Most Democrats opposed Goodlatte's language and instead argued for language making it clear that the president has no authority to detain anyone captured on U.S. soil. But the House rejected that option, as Republicans said it would force into Article III courts people who may not be prosecutable.

Republicans and Democrats teamed up on Friday to reduce the $85 billion authorized for Overseas Contingency Operations. Rep. Chris Van Hollen (D-Md.) sponsored an amendment to pare that figure back to the $80 billion that the Defense Department requested, and called his proposal a "truth in budgeting measure."

Many Republicans agreed. "I haven't been here very long, only three years, but I've seen a pattern developing now, which is that each year ... the Pentagon comes over and asks for a certain amount of money, and then we give them more than they ask for," Rep. Mick Mulvaney (R-S.C.) said Friday.

The House rejected Van Hollen's amendment in a 191-232 vote. But on Wednesday, Democrats warned that without a solution to the sequester, the spending authorized by the bill may have to come down regardless of what the House passes this week.

"The sad truth is, that's the likely outcome," House Armed Services Committee ranking member Adam Smith (D-Wash.) said. "There's no pathway out of sequestration that we've seen."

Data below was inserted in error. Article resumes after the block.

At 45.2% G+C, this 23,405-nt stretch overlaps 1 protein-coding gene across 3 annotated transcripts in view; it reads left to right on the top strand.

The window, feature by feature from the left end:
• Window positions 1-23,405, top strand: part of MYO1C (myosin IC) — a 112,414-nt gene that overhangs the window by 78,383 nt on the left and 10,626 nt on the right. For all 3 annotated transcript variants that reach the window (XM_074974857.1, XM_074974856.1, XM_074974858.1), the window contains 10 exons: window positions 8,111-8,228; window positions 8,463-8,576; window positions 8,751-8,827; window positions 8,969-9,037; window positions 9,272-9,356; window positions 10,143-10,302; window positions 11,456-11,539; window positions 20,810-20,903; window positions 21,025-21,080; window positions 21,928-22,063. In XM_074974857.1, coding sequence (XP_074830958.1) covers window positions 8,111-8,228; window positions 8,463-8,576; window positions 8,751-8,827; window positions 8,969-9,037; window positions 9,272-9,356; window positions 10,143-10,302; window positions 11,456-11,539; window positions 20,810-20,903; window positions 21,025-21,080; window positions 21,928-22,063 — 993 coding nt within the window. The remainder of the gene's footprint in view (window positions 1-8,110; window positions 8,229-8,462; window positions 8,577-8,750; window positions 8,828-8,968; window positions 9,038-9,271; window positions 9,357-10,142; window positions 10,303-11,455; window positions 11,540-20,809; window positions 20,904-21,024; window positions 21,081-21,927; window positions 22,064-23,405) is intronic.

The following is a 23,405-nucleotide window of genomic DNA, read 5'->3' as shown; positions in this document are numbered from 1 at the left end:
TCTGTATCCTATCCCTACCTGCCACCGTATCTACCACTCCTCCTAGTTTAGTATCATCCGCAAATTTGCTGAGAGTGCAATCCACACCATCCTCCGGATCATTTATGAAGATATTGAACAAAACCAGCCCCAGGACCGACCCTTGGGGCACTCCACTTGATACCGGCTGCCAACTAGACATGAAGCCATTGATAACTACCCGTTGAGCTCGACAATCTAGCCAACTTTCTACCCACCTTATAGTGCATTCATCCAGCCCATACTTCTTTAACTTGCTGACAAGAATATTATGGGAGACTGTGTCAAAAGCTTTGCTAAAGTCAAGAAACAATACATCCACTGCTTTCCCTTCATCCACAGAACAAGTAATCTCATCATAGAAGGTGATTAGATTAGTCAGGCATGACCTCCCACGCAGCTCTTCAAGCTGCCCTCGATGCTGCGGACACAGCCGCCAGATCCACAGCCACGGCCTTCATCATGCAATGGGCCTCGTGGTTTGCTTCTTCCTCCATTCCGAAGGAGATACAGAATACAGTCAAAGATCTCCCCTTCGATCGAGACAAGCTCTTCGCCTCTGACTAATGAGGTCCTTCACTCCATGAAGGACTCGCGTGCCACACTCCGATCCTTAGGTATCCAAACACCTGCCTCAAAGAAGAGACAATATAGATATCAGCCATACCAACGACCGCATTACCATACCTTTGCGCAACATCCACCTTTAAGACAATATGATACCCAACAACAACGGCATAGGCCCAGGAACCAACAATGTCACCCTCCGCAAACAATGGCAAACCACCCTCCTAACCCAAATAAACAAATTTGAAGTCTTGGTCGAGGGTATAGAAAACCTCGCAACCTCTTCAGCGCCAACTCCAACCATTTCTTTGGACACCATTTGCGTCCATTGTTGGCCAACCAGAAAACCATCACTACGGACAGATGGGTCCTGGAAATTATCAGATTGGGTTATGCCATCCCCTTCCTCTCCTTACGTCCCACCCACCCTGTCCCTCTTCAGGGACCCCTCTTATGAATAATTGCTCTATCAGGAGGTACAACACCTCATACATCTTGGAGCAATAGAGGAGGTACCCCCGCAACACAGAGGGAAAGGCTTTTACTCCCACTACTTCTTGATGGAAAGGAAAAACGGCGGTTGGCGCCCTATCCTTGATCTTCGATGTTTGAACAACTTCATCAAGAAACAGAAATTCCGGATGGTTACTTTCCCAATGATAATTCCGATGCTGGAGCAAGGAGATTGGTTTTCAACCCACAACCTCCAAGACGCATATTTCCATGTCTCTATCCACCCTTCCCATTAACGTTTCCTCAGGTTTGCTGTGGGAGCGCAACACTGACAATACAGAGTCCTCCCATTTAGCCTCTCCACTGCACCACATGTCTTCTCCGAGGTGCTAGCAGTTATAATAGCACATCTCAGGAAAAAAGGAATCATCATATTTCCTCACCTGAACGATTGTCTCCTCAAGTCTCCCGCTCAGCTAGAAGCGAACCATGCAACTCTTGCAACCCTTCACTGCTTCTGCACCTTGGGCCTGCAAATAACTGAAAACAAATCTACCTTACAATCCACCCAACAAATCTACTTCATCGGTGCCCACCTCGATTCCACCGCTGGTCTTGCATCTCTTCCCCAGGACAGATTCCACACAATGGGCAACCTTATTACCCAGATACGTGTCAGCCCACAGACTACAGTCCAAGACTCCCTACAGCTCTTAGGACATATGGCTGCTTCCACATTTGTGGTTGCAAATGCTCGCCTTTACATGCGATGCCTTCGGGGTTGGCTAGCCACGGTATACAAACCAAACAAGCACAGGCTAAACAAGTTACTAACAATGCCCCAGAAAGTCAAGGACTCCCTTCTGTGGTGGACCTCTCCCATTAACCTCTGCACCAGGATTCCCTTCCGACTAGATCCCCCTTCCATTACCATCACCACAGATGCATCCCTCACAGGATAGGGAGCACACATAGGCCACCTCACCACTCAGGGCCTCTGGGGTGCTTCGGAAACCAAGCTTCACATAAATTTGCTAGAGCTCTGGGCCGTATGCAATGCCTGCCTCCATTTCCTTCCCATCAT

The House did pass an amendment from Rep. Jim McGovern (D-Mass.) that said the president should remove combat troops from Afghanistan by the end of 2014, and it calls for a vote in Congress on any troops that will stay beyond 2014.

Many Republicans supported the amendment, saying that it merely codified Obama's current policy.

In other areas, the House voted in support of issues that Republicans have raised over the last few years.

The House once again included funding to begin construction a third missile interceptor site on the East Coast. Like last year, the Senate Armed Services Committee rejected the new site in its bill that passed Thursday, setting up a potential fight in conference committee.

Other examples included the approval of amendments to block enforcement of the United Nations Arms Trade Treaty, ban the killing of U.S. citizens with unmanned drones, and sell F-16 fighter jets to Taiwan.